Monday, February 22, 2010

Freeze dyed gets....

... 2 thumbs down. The idea of dyeing frozen soda ashed fabric intrigued me so I decided to give it a try. I placed my frozen fabric on netting over a container so it didn't sit in the liquid. I squirted dye all over it and let in sit in the cold garage for 20 hours then brought in back in the house for about 5 more hours. When I started to rinse out the dye, I noticed that there was a whole area where the dye never penetrated. This is butt ugly. My dye rags come out better looking! I have a bunch of choices here... I can try to discharge the right side and do some deconstructed screening on the left, or I can cut it in half and use the left side for a dye rag and just cut up the other side as needed. I think I am leaning towards that. I really do not need another piece of fabric that needs so much work to be salvaged. ... or I could give it away to someone who thinks they can fix it up.

Things did get better. I rarely use premixed dyes but I fell in love with Grape so I have been using it. It does some really lovely things. I had just a bit left from the crossover dyeing and wanted to use it up so I added it to some yellow hoping for a nice brown. When it was batching I wasn't real happy with it and still wasn't thrilled when I was ironing it, but when I hung it up on my design wall I had all sorts of ideas pop into my head. This reminds me of the cave paintings at Lascaux. I am happy with this piece. I even wrote down the measurements and might be able to duplicate it.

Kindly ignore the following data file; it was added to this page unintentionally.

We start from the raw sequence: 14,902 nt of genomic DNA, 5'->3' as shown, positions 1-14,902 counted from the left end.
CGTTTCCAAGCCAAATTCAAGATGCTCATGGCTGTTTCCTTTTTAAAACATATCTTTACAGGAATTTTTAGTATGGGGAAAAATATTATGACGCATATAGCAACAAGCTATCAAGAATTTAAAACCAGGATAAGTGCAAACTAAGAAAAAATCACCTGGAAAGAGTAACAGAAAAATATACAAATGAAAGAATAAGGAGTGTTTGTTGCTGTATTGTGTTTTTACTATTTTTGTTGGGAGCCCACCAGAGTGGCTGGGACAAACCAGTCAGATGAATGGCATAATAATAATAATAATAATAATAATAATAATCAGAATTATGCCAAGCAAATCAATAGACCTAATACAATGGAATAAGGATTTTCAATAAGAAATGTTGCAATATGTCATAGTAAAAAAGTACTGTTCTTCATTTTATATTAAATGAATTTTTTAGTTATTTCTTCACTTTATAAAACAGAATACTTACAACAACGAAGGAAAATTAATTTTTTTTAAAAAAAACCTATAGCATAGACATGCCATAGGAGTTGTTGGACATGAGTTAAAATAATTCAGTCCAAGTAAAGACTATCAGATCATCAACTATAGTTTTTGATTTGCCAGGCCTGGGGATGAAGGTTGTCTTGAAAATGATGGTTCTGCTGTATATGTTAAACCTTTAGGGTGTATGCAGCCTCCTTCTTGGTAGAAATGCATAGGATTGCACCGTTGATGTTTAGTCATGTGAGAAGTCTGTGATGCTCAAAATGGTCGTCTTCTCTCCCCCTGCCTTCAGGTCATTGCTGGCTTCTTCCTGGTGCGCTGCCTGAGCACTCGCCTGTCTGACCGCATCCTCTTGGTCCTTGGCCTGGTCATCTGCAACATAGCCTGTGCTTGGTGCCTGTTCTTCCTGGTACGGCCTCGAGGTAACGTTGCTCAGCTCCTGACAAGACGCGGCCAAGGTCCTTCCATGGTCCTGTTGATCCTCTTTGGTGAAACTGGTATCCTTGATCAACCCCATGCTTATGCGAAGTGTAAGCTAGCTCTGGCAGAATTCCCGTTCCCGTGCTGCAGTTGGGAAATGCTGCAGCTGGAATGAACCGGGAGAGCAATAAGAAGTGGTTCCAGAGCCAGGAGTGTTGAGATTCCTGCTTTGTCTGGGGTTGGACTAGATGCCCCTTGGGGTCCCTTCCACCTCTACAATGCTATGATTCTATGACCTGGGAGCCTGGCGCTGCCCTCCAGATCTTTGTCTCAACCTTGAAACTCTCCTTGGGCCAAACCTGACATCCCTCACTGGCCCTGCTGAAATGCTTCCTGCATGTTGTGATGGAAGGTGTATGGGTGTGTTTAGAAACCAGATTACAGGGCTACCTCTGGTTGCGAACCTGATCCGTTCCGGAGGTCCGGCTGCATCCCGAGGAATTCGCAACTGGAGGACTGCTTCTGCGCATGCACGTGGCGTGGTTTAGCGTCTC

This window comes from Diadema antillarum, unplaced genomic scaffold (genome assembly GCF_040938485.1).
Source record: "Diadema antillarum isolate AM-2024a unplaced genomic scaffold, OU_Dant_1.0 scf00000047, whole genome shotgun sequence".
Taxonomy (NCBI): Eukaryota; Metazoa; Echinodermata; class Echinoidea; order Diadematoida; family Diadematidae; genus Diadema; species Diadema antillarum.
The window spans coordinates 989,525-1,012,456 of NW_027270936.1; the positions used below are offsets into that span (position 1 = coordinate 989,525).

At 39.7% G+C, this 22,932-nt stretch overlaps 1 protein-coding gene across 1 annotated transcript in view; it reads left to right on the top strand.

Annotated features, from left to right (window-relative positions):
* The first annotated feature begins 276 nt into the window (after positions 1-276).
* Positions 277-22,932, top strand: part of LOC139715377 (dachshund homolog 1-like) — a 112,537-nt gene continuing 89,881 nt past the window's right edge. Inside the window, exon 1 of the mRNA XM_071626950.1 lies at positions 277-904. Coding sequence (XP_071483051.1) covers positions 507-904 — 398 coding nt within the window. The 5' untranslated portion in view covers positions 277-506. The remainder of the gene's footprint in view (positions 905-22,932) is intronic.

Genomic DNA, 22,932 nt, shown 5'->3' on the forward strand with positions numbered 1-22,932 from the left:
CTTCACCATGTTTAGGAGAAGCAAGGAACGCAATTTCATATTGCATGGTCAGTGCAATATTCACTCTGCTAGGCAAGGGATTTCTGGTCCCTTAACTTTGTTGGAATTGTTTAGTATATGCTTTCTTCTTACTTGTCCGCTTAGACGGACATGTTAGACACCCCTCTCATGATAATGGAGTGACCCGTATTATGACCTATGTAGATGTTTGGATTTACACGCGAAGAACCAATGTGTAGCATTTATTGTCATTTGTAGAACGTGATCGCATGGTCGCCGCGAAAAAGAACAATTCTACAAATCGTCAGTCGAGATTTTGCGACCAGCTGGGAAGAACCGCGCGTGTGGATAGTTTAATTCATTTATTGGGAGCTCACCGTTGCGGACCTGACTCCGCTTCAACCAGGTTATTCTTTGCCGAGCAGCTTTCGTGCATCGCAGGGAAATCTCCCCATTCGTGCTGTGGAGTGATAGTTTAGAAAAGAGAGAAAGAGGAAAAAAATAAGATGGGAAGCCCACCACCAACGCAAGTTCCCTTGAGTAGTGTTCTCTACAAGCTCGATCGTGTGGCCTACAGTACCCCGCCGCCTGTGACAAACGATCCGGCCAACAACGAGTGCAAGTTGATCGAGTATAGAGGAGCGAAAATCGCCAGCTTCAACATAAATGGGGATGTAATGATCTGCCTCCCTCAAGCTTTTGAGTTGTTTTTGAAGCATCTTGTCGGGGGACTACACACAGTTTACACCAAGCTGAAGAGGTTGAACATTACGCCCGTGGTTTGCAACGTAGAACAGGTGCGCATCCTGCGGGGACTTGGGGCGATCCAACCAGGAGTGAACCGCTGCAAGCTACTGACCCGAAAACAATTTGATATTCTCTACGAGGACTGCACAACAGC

It is yet another rainy, gloomy, chilly day here... it's getting depressing. Maybe I will go back to my hand stitching. Got the sleeve on a piece yesterday and need to make a label for an upcoming show.

10 comments:

JillW said...

why not overdye the "butt ugly" piece? that would be easy...maybe w a lightish blue?

Gerrie said...

Yes - overdye, overdye, overdye. One of my favorite things to do and then you can discharge and get incredible cloth.

Karen S said...

I agree -- overdye -- you could paint thickened dyes over the boring parts.

Sherryl said...

Maybe... I guess I better order a real mask if I am going to discharge.

norma said...

I, too, would over dye it. I think the fact that you had no snow to use as a resist made a difference. But I did use snow and I still wasn't thrilled with the result.

MargieK said...

If you should happen to try snow-dyeing again don't use the rack. Let the fabric sit in the snow-melt dye liquid until the snow is all melted. I use a chopstick to poke the fabric down in the dye water to avoid big white areas. I noticed on other blogs that the people that are not happy with the snow-dye method use a rack of some sort to keep the fabric up.

TextileTraveler said...

Sorry you had a bad experience. I live in central Texas, so I don't get much chance to do snow dyeing :-) But don't don't don't get rid of that ugly fabric! Some of my ugliest pieces have turned out wonderfully when I played them more--overdyeing, stamping, cutting up and reassembling, etc.

Rayna said...

Ditto on the overdye. Just throw it into any old dark color and be done with it. Then, you can deconstruct with Thiox paste through a screen with some resist or other and worst case, if you still hate it, give it to me - LOL.

Carole said...

Sherryl... I am not a 'dyer'... but I wouldn't quit on this.. just overdye and if it still is uggers, I will share it with Rayna!

Wil Opio Oguta said...

You just had bad luck with your ice dyed fabric. When I use this technique I do not put the fabric over netting or so. Check out my blog. A couple of days ago I posted a comparison between snow and ice dyeing.
Don't throw this piece of fabric away, but overdye it.